Floral perfumes and complications of abstraction. (Initially just a review of Estée Lauder Dazzling Silver)

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dazzling silver

Estee Lauder’s Dazzling Silver and Chanel’s No 5 share a similar compositional approach. They both play with the notion of an abstract bouquet by using aromachemicals known for their specific nose-tones or qualities, not for any specific floral traits. No 5’s famous aldehydes, Dazzling Silver’s helional. In each perfume, flowers are the start, but not necessarily the goal, and the use of aromachemicals that have no intrinsic floral facets allows for greater abstraction.

This brings me to a nagging point. Is it simply my bias, or is abstraction superior to representation in floral perfumery? Is the olfactory artistry of allusion better than that of mimicry? My own likes and dislikes tell me yes, abstract floral perfumes are better.

But here of course is another nagging point, likely a larger problem with our current discussion of perfumery. Opinion vs. thoughfulness. Who the fuck cares what I think? Terms like better and worse obviously carry more judgement than consideration, and I use them as placeholders until I can concoct something more effective, but I am looking at the efficacy of forms. Is abstraction in perfumery more successful than depiction? I try to keep a degree of disinterest as a check on the fact that I prefer a high degree of abstraction almost universally in art.

Again, my bias, but abstraction seems necessarily to include the audience as a co-creator of work, a collaborator in the creation of meaning in the work. The object of art (perfume, dialogue, movement, painting) is actively considered, modified, discarded, modified by the recipient. Representation alone seems more like a transaction, an attempt to sidestep the complications. Routine theatrical constructions such as the big Las Vegas shows aren’t intended to provoke or to complicate, they are for us to consume and gather as identifiable reference points. Audience members years apart want to be able to discuss a show with the expectation that they effectively saw the same thing. Interestingly even these Las Vegas shows, through strict repetition and adherence to set choreography, have taken a fairly abstract form such as acrobatics and turned it into performed hard data. The show is executed and the audience is witness. It is performed correctly or incorrectly (a fall, a missed cue, a stumbled entrance.) The meaning created by audience members is that of a tourist who has seen a site discussing the experience with someone who saw the same site a few months later.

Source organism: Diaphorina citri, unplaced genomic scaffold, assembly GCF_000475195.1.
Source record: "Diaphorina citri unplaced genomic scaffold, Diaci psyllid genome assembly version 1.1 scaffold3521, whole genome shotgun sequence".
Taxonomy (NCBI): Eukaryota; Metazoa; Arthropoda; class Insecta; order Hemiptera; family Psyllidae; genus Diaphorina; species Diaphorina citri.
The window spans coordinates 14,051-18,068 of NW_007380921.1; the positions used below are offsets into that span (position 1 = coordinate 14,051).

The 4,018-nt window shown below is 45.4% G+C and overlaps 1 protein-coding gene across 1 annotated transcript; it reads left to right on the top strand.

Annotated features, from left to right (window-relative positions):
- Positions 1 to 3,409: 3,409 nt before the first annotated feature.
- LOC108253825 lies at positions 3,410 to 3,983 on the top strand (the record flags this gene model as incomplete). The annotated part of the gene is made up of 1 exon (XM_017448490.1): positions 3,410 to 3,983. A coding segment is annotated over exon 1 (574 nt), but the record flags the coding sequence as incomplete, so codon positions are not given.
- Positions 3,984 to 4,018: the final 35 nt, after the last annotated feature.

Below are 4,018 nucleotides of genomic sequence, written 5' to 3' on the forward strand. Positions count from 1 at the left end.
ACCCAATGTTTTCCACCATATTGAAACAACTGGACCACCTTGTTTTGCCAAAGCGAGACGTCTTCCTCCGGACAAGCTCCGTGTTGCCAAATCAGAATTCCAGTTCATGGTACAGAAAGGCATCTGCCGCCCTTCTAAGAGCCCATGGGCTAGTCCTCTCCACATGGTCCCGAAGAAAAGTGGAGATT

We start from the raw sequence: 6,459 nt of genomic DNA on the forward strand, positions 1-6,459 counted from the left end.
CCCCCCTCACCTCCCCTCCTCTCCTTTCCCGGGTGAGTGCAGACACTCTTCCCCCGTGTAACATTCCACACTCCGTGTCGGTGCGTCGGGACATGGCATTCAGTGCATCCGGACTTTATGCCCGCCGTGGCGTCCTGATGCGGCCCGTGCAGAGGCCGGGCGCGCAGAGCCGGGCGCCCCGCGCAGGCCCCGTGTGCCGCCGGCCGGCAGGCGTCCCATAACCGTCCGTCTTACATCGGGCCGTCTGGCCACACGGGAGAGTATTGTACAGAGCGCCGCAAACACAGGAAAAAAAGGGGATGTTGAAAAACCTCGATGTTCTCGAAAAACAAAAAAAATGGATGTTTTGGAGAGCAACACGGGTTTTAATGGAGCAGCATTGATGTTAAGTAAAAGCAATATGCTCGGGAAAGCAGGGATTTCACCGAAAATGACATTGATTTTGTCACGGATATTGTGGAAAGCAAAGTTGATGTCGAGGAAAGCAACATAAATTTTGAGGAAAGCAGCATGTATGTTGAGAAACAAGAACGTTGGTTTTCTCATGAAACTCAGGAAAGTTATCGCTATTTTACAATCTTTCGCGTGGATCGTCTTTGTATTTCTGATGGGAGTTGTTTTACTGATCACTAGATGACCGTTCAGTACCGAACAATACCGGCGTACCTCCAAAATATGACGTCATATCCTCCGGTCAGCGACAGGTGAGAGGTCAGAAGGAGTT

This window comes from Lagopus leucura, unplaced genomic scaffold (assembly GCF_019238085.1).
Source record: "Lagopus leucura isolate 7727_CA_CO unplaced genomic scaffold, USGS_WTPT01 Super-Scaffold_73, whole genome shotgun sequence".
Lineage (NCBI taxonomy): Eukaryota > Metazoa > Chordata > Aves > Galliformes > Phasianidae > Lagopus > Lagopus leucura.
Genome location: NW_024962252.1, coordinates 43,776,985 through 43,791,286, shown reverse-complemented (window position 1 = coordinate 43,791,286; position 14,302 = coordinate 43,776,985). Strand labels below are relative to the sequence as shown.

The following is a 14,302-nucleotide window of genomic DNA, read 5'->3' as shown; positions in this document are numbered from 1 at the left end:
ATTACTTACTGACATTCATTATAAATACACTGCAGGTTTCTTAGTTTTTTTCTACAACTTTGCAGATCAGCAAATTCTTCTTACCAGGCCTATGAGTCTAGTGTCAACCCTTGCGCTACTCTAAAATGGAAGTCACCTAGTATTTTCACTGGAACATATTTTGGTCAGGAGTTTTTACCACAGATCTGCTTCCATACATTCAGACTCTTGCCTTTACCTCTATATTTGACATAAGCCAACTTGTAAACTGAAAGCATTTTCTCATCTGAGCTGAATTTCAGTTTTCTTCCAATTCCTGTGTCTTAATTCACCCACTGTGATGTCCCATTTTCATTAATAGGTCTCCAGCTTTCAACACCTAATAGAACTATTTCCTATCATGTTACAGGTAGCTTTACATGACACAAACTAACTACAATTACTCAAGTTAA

So what does this mean for perfumery?

I’ll leave that question out there for now, throwing in just one last bit to be my own devil’s advocate. Fracas, held out as a definitive soliflor, is both beautiful and thought-provoking. It is also a categorical example of representation in perfumery. Beyond Paradise shows a mind-shaking degree of targeted abstraction in its construction, yet requires as little thought on the part of the wearer as a Glade plug-in.

The complication of these two perfumes is that, as far as perfume criticism goes, form is easy. The real motherfucker is intention. How can we distinguish intent, as a product of the mind of the perfumer, from function, which arises from the creation of a commercial product?Germaine Cellier gave us Fracas, a supposed flower, yet it remains a puzzle to perfumers and wearers 65 years later. Beyond Paradise purports to be an ode to beauty with flowers as muses, yet given its use of abstraction in design, is ultimately little different than the scenting of laundry soap.

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  1. clamato says:

    Very interesting point about the audience as co-creator when the work is abstract. This isn’t because abstract is open-ended and more available for interpretation, but because successful abstraction communicates perceptible sentiment which resides outside the context of language. This sentiment is transmitted from the creator to the viewer in an uncluttered, explanation-free form which enables the viewer to receive it actively instead of after the fact.

    I think the most successful visual art is that which succeeds on principles of abstraction, whether or not the work was ultimately intended to be considered abstract. If the artist allows his work to act as an acceptance of the inherent abstraction in form instead of struggling against it, there’s more freedom.

    I think the same is true of perfume. Whether or not the perfume works as representational is less important than whether it also succeeds as abstraction.

    To respond to your attempt at playing devil’s advocate, I think it’s necessary to ask whether Fracas, despite it’s obvious representational character, succeeds on an abstract axis, and whether Beyond Paradise is art, or just abstract.

    If Fracas doesn’t succeed on abstract principles, it may be a very successful perfume, or a prime example of the art of perfumery, but it’s not successful as art itself.

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